--Ralph Waldo Emerson
--Ralph Waldo Emerson
--Ralph Waldo Emerson

Longer Version:

The pest of society are the egotist, they are dull and bright, sacred and profane, course and fine. It is a disease that like the flu falls on all constitutions.


--Ralph Waldo Emerson
--Ralph Waldo Emerson

--Ralph Waldo Emerson
--Ralph Waldo Emerson
--Ralph Waldo Emerson
--Ralph Waldo Emerson
--Ralph Waldo Emerson
--Ralph Waldo Emerson
--Ralph Waldo Emerson
--Ralph Waldo Emerson
--Ralph Waldo Emerson
--Ralph Waldo Emerson
--Ralph Waldo Emerson
--Ralph Waldo Emerson
--Ralph Waldo Emerson
--Ralph Waldo Emerson
--Ralph Waldo Emerson
--Ralph Waldo Emerson
--Ralph Waldo Emerson
--Ralph Waldo Emerson
--Ralph Waldo Emerson
--Ralph Waldo Emerson
--Ralph Waldo Emerson
--Ralph Waldo Emerson

Longer Version:

Self-trust is the first secret of success, the belief that if you are here the authorities of the universe put you here, and for cause, or with some task strictly appointed you in your constitution, and so long as you work at that you are well and successful.


--Ralph Waldo Emerson
--Ralph Waldo Emerson
--Ralph Waldo Emerson
--Ralph Waldo Emerson
--Ralph Waldo Emerson
--Ralph Waldo Emerson
--Ralph Waldo Emerson
--Ralph Waldo Emerson
--Ralph Waldo Emerson
--Ralph Waldo Emerson
--Ralph Waldo Emerson
--Ralph Waldo Emerson
--Ralph Waldo Emerson
--Ralph Waldo Emerson
--Ralph Waldo Emerson
--Ralph Waldo Emerson
--Ralph Waldo Emerson
--Ralph Waldo Emerson
--Ralph Waldo Emerson
--Ralph Waldo Emerson
--Ralph Waldo Emerson
--Ralph Waldo Emerson

Longer Version:

Character is higher than intellect. A great soul will be strong to live as well as think.


--Ralph Waldo Emerson
--Ralph Waldo Emerson
--Ralph Waldo Emerson
--Ralph Waldo Emerson
--Ralph Waldo Emerson
--Ralph Waldo Emerson
--Ralph Waldo Emerson
--Ralph Waldo Emerson
--Ralph Waldo Emerson
--Ralph Waldo Emerson
--Ralph Waldo Emerson

Longer Version:

One of the illusions of life is that the present hour is not the critical, decisive hour. Write it on your heart that every day is the best day in the year. No man has learned anything rightly, until he knows that every day is Doomsday.


--Ralph Waldo Emerson
--Ralph Waldo Emerson
--Ralph Waldo Emerson
--Ralph Waldo Emerson
--Ralph Waldo Emerson
--Ralph Waldo Emerson
--Ralph Waldo Emerson
--Ralph Waldo Emerson
--Ralph Waldo Emerson
--Ralph Waldo Emerson
--Ralph Waldo Emerson
--Ralph Waldo Emerson
--Ralph Waldo Emerson
--Ralph Waldo Emerson
--Ralph Waldo Emerson
--Ralph Waldo Emerson
--Ralph Waldo Emerson
--Ralph Waldo Emerson
--Ralph Waldo Emerson
--Ralph Waldo Emerson
--Ralph Waldo Emerson
--Ralph Waldo Emerson
--Ralph Waldo Emerson
--Ralph Waldo Emerson
--Ralph Waldo Emerson
--Ralph Waldo Emerson
--Ralph Waldo Emerson
--Ralph Waldo Emerson
--Ralph Waldo Emerson
--Ralph Waldo Emerson
--Ralph Waldo Emerson
--Ralph Waldo Emerson
--Ralph Waldo Emerson
--Ralph Waldo Emerson
--Ralph Waldo Emerson
--Ralph Waldo Emerson
--Ralph Waldo Emerson
--Ralph Waldo Emerson
--Ralph Waldo Emerson
--Ralph Waldo Emerson
--Ralph Waldo Emerson
--Ralph Waldo Emerson
--Ralph Waldo Emerson
--Ralph Waldo Emerson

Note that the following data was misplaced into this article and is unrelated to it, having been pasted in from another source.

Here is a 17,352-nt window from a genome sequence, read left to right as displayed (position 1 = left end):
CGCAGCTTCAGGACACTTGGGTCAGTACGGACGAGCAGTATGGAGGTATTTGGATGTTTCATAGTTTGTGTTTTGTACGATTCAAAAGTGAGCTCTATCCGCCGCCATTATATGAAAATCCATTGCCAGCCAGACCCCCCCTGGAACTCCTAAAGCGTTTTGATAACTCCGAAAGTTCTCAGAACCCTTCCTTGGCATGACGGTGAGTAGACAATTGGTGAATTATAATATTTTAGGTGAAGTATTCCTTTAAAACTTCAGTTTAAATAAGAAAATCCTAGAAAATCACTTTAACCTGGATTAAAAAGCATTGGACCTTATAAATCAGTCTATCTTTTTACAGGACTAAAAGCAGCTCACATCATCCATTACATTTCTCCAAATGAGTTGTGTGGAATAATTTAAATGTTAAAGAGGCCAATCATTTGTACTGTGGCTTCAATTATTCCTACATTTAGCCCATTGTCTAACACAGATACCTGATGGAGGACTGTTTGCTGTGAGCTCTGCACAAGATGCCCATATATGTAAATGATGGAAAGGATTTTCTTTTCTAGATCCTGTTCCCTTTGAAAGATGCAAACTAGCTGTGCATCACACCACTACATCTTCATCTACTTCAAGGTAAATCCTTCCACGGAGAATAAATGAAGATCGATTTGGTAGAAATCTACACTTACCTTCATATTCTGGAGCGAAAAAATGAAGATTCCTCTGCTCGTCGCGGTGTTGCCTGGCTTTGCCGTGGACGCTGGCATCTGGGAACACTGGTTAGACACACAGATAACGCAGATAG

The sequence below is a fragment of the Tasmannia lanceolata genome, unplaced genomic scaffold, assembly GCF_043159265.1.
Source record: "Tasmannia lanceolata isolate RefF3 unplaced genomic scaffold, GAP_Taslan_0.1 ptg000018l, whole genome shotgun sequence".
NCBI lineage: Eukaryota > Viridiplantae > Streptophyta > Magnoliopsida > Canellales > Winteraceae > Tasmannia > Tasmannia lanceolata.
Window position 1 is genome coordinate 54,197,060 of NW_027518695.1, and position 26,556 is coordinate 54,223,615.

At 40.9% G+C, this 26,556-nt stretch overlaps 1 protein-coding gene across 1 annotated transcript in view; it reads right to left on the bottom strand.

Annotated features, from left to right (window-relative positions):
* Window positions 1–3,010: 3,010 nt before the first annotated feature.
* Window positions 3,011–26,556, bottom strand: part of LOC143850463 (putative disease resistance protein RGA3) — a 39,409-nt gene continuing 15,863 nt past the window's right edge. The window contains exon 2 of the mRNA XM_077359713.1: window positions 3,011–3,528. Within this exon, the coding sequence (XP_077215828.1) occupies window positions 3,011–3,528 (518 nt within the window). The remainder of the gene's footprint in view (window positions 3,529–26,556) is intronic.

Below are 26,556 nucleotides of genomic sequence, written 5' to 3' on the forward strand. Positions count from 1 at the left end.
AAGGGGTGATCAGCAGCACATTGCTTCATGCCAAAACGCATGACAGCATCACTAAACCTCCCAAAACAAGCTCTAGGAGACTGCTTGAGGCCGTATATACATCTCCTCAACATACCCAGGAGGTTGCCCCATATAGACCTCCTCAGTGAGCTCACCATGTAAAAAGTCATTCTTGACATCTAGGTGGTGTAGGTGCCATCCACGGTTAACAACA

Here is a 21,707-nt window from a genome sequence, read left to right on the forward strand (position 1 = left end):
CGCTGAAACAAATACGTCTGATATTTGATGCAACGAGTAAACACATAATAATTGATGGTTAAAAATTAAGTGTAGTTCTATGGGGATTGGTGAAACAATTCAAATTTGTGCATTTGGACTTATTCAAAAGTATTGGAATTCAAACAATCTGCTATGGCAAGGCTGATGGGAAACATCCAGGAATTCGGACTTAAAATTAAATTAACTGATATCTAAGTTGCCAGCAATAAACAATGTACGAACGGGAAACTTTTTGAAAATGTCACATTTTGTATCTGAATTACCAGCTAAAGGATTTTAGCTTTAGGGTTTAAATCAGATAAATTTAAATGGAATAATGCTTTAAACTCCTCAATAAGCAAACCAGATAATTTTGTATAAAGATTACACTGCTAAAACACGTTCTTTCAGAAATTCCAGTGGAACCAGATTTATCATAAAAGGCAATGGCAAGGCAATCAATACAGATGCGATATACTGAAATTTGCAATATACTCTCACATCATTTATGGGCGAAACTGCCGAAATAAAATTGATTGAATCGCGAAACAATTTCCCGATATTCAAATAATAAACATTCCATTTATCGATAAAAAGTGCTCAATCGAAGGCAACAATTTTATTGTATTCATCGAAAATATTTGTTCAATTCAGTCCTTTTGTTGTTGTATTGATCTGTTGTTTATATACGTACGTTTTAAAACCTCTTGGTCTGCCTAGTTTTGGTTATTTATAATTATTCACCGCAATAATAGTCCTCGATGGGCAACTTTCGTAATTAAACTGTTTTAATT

--Ralph Waldo Emerson
--Ralph Waldo Emerson
--Ralph Waldo Emerson
--Ralph Waldo Emerson
--Ralph Waldo Emerson
--Ralph Waldo Emerson
--Ralph Waldo Emerson
--Ralph Waldo Emerson
--Ralph Waldo Emerson
--Ralph Waldo Emerson
--Ralph Waldo Emerson
--Ralph Waldo Emerson
--Ralph Waldo Emerson
--Ralph Waldo Emerson
--Ralph Waldo Emerson
--Ralph Waldo Emerson
--Ralph Waldo Emerson
--Ralph Waldo Emerson
--Ralph Waldo Emerson
--Ralph Waldo Emerson
--Ralph Waldo Emerson
--Ralph Waldo Emerson
--Ralph Waldo Emerson
--Ralph Waldo Emerson

Longer Version:

Man is a stream whose source is hidden. Our being is descending into us from we know not whence. The most exact calculator has noprescience that somewhat incalculable may not balk the very next moment. I am constrained every moment to acknowledge a higher origin for events than the will I call mine.


--Ralph Waldo Emerson
--Ralph Waldo Emerson
--Ralph Waldo Emerson
--Ralph Waldo Emerson
--Ralph Waldo Emerson
--Ralph Waldo Emerson
--Ralph Waldo Emerson
--Ralph Waldo Emerson
--Ralph Waldo Emerson
--Ralph Waldo Emerson
--Ralph Waldo Emerson
--Ralph Waldo Emerson
--Ralph Waldo Emerson
--Ralph Waldo Emerson
--Ralph Waldo Emerson
--Ralph Waldo Emerson

Longer Version:

One must be an inventor to read well. There is then creative reading as well as creative writing.


--Ralph Waldo Emerson
--Ralph Waldo Emerson
--Ralph Waldo Emerson
--Ralph Waldo Emerson
--Ralph Waldo Emerson
--Ralph Waldo Emerson
--Ralph Waldo Emerson
--Ralph Waldo Emerson

Longer Version:

Nature is upheld by antagonism. Passions, resistance, danger, are educators. We acquire the strength we have overcome.


--Ralph Waldo Emerson
--Ralph Waldo Emerson

Longer Version:

Friendship, like the immortality of the soul, is too good to be believed. When friendships are real, they are not glass threads or frost work but the solidest things we know.


--Ralph Waldo Emerson

Longer Version:

For nonconformity the world whips you with its displeasure. And therefore a man must know how to estimate a sour face. The by-standers look askance on him in the public street or in the friend’s parlour. If this aversation had its origin in contempt and resistance like his own, he might well go home with a sad countenance; but the sour faces of the multitude, like their sweet faces, have no deep cause, but are put on and off as the wind blows and a newspaper directs.